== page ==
Siaosi Tupou II/en
The succession of Tāufaʻāhau to the throne is a story on itself. He succeeded Tāufaʻāhau Siaosi Tupou I, who was his greatgrandfather, since the latter had outlived his children and grandchildren when he died about 96 years old. He had forcefully married with the highest ranking woman of the land, Sālote Lupepauʻu in 1834 and had without much ado all previous wives and their children declared illegitimate (as good Christians are supposed to have only one wife).
But he had no luck. The first son Tuʻuakitau died in 1842, only 3 years old. His pet and hope for the future, Vuna, followed the road to Pulotu or heavens in 1862. None had yet married. Only then Tāufaʻāhau looked at his other, illegitimate, sons. One of them ʻIsileli Tupou disappeared at sea. That then left only Tēvita ʻUnga. He died in 1875, but at least left 2 sons behind. Unfortunately the first, Uelingatoni Ngū Tupoumālohi died in 1885 and the second, Nalesoni Laifone ʻUnga in 1889. In despair Tāufaʻāhau then, in 1885, nominated Viliami Tungī Halatuituia to take over in case ʻUnga's line would fail completely.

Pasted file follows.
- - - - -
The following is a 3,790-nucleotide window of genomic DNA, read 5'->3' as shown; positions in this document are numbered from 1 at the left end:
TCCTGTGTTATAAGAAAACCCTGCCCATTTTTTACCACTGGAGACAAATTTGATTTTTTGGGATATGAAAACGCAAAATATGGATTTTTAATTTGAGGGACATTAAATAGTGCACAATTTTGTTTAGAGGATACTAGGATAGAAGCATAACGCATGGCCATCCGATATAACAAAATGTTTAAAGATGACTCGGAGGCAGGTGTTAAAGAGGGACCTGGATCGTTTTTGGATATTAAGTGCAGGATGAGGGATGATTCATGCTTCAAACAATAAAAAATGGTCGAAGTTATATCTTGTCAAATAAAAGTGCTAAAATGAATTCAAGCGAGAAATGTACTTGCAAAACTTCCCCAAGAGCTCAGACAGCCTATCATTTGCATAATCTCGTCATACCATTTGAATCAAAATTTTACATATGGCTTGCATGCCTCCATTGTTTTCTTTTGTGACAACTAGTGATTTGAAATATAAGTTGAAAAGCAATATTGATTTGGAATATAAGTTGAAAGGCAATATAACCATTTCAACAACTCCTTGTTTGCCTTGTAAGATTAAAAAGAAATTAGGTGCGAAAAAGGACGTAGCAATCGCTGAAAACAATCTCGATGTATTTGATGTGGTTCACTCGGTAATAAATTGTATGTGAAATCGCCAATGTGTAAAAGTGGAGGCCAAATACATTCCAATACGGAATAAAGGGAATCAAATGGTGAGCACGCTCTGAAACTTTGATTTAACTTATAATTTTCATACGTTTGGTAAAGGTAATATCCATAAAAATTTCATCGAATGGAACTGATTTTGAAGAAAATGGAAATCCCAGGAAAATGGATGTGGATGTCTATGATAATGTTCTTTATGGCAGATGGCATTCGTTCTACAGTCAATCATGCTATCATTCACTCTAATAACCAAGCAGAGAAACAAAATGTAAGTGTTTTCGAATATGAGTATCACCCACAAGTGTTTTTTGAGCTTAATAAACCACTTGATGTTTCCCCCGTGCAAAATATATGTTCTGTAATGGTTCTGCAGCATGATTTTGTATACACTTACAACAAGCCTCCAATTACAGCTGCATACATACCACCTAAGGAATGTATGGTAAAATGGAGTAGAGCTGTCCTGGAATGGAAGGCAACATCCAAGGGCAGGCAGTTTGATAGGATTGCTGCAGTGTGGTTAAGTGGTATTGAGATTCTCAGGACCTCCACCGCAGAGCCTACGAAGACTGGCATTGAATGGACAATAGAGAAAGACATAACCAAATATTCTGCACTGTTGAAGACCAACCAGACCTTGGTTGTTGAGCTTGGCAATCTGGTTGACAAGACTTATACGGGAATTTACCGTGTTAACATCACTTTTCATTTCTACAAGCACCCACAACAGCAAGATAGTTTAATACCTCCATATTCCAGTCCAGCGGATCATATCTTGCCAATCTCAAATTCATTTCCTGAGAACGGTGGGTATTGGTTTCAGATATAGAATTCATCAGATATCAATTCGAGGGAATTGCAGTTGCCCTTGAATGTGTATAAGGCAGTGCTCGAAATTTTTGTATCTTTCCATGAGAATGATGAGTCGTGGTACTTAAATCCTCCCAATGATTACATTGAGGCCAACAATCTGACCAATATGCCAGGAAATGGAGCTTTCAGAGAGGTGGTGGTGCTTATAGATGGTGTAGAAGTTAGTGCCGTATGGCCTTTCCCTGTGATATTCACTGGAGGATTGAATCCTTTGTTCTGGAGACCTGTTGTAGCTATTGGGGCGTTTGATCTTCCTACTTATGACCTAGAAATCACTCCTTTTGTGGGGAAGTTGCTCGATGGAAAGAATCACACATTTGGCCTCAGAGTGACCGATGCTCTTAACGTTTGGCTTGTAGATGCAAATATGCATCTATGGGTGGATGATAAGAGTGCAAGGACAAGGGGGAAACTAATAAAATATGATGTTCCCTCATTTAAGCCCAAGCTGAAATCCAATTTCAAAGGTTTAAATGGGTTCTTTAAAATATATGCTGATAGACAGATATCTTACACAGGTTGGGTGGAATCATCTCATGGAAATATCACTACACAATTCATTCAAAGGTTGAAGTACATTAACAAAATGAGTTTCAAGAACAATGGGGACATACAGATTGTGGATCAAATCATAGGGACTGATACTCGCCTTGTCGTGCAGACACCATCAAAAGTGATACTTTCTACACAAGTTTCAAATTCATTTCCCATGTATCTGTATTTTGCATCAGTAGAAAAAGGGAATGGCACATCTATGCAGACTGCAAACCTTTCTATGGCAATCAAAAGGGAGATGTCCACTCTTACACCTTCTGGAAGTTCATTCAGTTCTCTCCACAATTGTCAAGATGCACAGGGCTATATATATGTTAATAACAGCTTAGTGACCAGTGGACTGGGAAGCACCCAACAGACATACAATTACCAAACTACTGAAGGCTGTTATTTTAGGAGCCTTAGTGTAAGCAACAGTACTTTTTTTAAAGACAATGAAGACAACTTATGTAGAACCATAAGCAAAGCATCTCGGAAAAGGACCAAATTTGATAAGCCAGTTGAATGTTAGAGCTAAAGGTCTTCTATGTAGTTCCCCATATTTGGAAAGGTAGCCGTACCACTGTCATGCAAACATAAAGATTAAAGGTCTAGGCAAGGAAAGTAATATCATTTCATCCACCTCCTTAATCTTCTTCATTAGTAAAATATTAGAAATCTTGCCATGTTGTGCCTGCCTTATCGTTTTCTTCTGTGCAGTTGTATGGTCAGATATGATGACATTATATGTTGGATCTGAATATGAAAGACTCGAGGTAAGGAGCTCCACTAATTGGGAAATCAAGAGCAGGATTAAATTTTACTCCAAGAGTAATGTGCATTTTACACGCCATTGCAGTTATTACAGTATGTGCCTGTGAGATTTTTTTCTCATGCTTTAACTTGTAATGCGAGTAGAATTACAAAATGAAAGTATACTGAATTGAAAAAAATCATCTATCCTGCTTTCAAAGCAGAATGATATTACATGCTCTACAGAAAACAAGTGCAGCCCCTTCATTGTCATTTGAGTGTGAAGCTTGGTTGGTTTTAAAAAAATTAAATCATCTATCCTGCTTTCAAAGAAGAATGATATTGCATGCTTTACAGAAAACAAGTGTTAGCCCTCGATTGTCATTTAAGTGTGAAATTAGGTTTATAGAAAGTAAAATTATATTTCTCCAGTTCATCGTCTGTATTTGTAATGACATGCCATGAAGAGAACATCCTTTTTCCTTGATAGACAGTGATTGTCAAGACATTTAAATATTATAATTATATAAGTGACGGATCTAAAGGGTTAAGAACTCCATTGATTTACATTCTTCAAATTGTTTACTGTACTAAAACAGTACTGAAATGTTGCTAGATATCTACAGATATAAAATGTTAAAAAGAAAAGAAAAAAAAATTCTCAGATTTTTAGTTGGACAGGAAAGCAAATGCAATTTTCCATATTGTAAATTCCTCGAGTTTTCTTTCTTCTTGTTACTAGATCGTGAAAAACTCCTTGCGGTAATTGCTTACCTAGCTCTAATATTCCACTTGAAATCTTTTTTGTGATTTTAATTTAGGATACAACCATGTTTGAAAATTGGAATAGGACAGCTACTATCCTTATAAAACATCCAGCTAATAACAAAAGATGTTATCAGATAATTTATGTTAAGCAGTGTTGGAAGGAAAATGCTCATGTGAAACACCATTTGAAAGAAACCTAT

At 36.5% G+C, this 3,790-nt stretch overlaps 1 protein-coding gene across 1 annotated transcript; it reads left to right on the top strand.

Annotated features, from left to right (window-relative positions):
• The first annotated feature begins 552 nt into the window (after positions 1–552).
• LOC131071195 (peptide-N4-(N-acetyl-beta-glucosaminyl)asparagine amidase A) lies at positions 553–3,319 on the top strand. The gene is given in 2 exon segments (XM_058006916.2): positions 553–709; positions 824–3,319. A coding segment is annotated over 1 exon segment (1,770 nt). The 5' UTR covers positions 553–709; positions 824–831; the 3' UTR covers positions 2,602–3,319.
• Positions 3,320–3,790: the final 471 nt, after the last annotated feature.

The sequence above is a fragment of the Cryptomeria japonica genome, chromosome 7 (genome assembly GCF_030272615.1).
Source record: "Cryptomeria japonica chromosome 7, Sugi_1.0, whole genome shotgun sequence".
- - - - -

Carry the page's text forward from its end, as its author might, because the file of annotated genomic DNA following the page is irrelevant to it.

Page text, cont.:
But it never came that far. In fact Tēvita ʻUnga had had a daughter too ʻElisiva Fusipala Taukiʻonetuku (also died in 1889, a few months after her last brother), who had been married with Siaosi Fatafehi Toutaitokotaha a son of Sālote Mafileʻo Pilolevu (Tupou), who had been Tāufaʻāhau I's oldest daughter. Crooked as it seemed, but according to the letter of the constitution, their son, Tāufaʻāhau (Siaosi II) was considered the next in line. In fact it was old Tāufaʻāhau himself who announced in his will of 24 November 1889: Since Fusi is dead, who should have succeeded Laifone, then Tāufaʻāhau should inherit.
Possibly with this wish he tried to bypass all envying chiefs, convinced as he was that they would tear apart the country anyway after his death.
- N. Tukuʻaho, M. Taumoefolau, E. Wood-Ellem, A. Kaeppler; Songs & poems of Queen Sālote; ISBN 978-982-213-008-9
- E. Wood-Ellem; Queen Sālote, the story of an era